Current Cluster Series
This November we'll dive into chapter 7, which begins the third and final section of this book. Suttle identifies a range of virtues that he believes today’s pastors need to espouse. The first virtue he addresses is vulnerability.
Discussion Guide #1 (Ch 1-3)
Discussion Guide #2 (Ch 4-6)
Discussion Guide #3 (Ch 7)
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Why do we do clusters?Pastors understand pastors. Very few others do. The national stats are sobering: 90% work between 55-75 hours each week. 80% of pastors feel that the ministry has negatively impacted their families. 70% of pastors constantly fight depression. 70% of pastors say they have a lower self-esteem now than when they began their ministry. 70% of pastors say they do not have anyone they consider to be a close friend. 50% of pastors would leave the ministry if they felt they could find other employment. 80% of pastors’ spouses wish their spouse would choose a different profession. 50% of pastors starting out will not last five years in the ministry. 10% of minister will retire as ministers in some form. If you are a pastor, you understand these statistics. You probably are one of the statistics.
Growing Healthy Churches knows that pastoral health and church health go hand in hand. Pastors often feel isolated in ministry. GHC has a solution: clusters. Most months, a group of pastors gather in various geographical locations around Northern California and the Reno/Tahoe area to provide space for pastors to breathe, to learn, to support and be supported. Because pastors don’t last when they go 'Lone Ranger'. Because pastors need support from those who get it: Pastors understand pastors.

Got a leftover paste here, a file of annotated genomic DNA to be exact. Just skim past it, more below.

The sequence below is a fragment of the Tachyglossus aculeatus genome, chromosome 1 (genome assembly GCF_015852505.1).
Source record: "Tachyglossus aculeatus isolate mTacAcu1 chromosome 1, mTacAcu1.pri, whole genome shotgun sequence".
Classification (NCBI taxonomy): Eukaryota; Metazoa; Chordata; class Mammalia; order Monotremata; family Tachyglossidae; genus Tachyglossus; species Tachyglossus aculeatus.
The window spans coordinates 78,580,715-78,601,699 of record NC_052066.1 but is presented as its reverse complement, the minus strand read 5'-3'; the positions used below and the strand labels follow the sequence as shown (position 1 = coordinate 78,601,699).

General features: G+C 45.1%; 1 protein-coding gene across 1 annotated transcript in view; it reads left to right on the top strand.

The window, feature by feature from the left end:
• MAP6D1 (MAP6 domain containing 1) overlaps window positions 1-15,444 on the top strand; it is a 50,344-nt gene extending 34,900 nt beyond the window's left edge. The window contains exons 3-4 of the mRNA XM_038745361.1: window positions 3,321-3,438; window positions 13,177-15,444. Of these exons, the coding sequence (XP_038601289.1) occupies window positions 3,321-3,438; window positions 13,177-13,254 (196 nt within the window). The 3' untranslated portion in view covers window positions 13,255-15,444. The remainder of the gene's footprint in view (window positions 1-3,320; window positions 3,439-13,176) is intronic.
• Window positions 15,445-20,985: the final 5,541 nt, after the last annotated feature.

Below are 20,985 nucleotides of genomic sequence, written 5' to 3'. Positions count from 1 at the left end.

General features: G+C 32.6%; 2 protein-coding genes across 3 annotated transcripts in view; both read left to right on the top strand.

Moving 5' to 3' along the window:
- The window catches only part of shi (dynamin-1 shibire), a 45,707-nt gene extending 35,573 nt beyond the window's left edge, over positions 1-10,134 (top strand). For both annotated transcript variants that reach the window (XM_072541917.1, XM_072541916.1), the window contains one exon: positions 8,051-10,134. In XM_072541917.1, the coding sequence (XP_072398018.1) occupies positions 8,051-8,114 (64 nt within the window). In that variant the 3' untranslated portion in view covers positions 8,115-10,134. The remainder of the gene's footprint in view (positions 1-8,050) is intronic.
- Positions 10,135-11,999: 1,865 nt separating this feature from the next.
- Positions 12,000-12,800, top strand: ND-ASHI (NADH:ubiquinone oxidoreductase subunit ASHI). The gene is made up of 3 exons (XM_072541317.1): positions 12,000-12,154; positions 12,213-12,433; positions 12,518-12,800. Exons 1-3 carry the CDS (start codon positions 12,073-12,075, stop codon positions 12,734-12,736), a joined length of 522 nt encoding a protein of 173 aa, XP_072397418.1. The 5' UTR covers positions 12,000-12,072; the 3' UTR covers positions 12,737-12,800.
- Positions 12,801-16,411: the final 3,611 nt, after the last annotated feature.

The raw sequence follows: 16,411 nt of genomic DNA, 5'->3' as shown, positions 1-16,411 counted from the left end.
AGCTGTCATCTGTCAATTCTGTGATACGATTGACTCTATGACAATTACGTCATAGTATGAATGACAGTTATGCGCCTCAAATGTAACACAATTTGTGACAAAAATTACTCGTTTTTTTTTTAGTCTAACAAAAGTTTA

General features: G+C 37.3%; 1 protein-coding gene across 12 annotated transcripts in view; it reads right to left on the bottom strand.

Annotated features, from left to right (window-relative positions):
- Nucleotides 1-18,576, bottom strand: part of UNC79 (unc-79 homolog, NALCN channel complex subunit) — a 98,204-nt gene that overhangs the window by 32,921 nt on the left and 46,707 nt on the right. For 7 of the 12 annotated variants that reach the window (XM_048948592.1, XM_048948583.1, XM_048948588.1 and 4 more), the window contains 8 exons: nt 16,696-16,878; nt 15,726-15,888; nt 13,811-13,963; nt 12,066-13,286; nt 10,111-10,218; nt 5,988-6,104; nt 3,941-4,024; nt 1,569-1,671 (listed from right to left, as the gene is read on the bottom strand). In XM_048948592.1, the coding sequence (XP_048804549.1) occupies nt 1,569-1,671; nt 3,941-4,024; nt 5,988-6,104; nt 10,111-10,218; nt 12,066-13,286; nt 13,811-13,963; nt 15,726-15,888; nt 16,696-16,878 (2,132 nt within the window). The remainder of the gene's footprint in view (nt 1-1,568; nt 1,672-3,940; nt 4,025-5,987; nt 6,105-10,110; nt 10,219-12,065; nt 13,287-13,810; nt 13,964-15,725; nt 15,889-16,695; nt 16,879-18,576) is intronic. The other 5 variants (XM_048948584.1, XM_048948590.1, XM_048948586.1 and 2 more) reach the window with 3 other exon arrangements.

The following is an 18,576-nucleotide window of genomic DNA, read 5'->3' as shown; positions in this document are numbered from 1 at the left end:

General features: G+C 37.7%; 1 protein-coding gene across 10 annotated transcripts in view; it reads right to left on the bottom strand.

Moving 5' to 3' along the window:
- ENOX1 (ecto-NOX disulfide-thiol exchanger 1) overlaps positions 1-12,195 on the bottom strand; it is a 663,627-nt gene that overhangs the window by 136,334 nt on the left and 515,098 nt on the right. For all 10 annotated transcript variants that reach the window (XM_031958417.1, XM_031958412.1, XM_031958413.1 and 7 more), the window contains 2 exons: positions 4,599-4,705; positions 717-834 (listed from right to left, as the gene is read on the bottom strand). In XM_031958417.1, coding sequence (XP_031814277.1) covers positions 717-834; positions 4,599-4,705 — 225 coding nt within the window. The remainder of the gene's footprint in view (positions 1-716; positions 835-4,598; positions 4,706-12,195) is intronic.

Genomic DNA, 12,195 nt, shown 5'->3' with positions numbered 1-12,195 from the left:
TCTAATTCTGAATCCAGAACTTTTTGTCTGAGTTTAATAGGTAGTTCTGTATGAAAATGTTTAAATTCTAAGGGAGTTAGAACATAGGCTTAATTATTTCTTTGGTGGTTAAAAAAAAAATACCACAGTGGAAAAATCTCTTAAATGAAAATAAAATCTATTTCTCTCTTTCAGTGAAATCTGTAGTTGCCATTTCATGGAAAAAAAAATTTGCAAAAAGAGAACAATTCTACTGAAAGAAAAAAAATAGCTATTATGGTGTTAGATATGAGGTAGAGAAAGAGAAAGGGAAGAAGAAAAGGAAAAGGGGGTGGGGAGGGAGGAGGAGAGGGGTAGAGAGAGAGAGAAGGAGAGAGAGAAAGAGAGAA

Who leads clusters?Each cluster is led by a pastor who gets it and is committed to helping the pastors they serve feel supported and equipped.
What happens in a cluster gathering?While there may be some variation from cluster to cluster, there will be some basic components you can count on happening.
- There will be food. It will cost you nothing. Eating together does more than increase your calorie intake – the dynamic changes when we break bread together. GHC underwrites the meal as a value-add to your day.
- There will be food for thought. Ongoing training is critical for growing leaders. You will be provided with insightful resources that will inspire and stretch your thinking towards greater ministry effectiveness. GHC will provide a balanced diet of leadership insight to promote health physically, emotionally, spiritually, and relationally.
- And we’ll feed your soul. Sometimes we need to share our struggle with people we can trust. When we do, our soul somehow is nourished by the vulnerability and support received. Sometimes we are privileged to support someone else as they go through their inevitable trials. When we do, our souls are touched by the holy opportunity to love and serve.
Will you take your leadership health seriously?GHC is investing resources to provide you with perhaps the most important variable for your ministry health. Will you invest just a couple of hours just eight or so times a year for your own leadership health? Will you invest it to help another pastor’s leadership health?
When will you make it to a cluster?
Dr. Peter Shaw
He has served as the senior pastor at CrossWalk Community Church in Napa, CA since November 1999. He is one of many pastors that has joined GHC in the mission of Growing Healthy Churches.